Stuff I’ve read, listened to, written about, shared on Twitter, etc. Enjoy.


I wrote about Veil, a new Greg Rucka series from Dark Horse, and a psychedelic work of sci-fi/horror with Biblical undercurrents called Genesispost here.

Paul Di Filippo looks at Darwyn Cooke’s Parker: Slayground, the newest adaptation of the Richard Stark stories Cooke is doing. I wrote about this book when IDW put it out last year.


At Comics Alliance: “When you get right down to it, Batman began as a synthesis.” Bats is 75 years old. One time, DC Comics even let a woman take the artist credit on the main series.

Businessweek‘s Devin Leonard on Marvel’s movie universe: “Before the acquisition closed, Iger asked Disney interns to read piles of Marvel comics and count the characters.”

“Each story is a dire warning of science gone too far” | Under the Radar on new EC Comics collections from Fantagraphics.

Broken Frontier on Katie Green’s new graphic memoir, “a journal of not just struggle but of recovery.”

The National Post on new graphic novels Beautiful Darkness and Nijigahara Holograph.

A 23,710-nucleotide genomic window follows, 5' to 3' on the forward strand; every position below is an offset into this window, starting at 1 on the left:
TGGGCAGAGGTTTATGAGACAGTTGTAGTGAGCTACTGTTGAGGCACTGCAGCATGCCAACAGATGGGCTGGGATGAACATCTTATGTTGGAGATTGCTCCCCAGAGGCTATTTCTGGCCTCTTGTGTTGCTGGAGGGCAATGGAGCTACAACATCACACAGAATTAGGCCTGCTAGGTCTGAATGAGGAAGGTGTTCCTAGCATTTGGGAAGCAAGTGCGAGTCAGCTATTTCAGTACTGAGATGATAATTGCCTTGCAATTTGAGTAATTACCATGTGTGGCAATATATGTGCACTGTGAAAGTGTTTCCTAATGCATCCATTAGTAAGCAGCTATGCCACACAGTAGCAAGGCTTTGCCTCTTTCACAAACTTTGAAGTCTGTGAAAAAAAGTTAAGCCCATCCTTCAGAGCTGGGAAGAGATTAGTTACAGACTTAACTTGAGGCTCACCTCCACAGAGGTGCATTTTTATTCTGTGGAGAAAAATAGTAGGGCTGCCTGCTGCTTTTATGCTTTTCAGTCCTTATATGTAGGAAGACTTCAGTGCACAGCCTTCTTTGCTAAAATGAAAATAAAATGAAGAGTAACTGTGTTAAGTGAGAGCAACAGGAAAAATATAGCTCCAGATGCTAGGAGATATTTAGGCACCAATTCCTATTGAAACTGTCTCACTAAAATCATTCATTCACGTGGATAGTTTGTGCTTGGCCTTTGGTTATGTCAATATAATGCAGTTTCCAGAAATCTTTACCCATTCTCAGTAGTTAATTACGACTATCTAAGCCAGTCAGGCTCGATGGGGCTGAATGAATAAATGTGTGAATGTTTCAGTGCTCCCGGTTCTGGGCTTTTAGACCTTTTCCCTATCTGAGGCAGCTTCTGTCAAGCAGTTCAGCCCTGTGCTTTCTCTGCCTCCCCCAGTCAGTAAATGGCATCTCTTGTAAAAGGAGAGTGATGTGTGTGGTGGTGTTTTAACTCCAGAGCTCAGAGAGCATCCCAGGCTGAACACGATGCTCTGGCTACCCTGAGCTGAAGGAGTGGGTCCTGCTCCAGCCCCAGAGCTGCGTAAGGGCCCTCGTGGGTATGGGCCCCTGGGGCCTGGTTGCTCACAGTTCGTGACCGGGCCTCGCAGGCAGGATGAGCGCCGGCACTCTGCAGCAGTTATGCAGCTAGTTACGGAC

New from Nobrow: a graphic novel about how your brain works.

“Mimi is a force of nature and blindingly bright” | Los Angeles Times talks to Mimi Pond about her new comic.

Anatomy of a two-page spread: X-Factor (1988, Walt Simonson & Al Milgrom, Marvel)


New video for a surging single from Walkmen alum Peter Matthew Bauer. Solo debut out in June from Mexican Summer. We caught his exciting, forceful set in Brooklyn a little while back.

December 1945: “the beginning of a harrowing and occasionally productive two year-stint for Charlie Parker.”

My friend Ben Smith is a Philly area songwriter, and not long ago wrote a heartfelt ode to the bar where I spend a lot of time after expensive Amtrak trips home. I think he meant it as a kind of fun Muswell Hillbillies-ish one-off, but it sounds really accomplished and is arranged beautifully. His new song, “Squelchtown (or Bust),” is sunnier, perhaps a bit reminiscent of Being There-era Wilco.


Gorgeous Italian poster for Solaris (1972).

At The Dissolve, a series called “Laser Age” examines science fiction films between the 1960s and 1980s.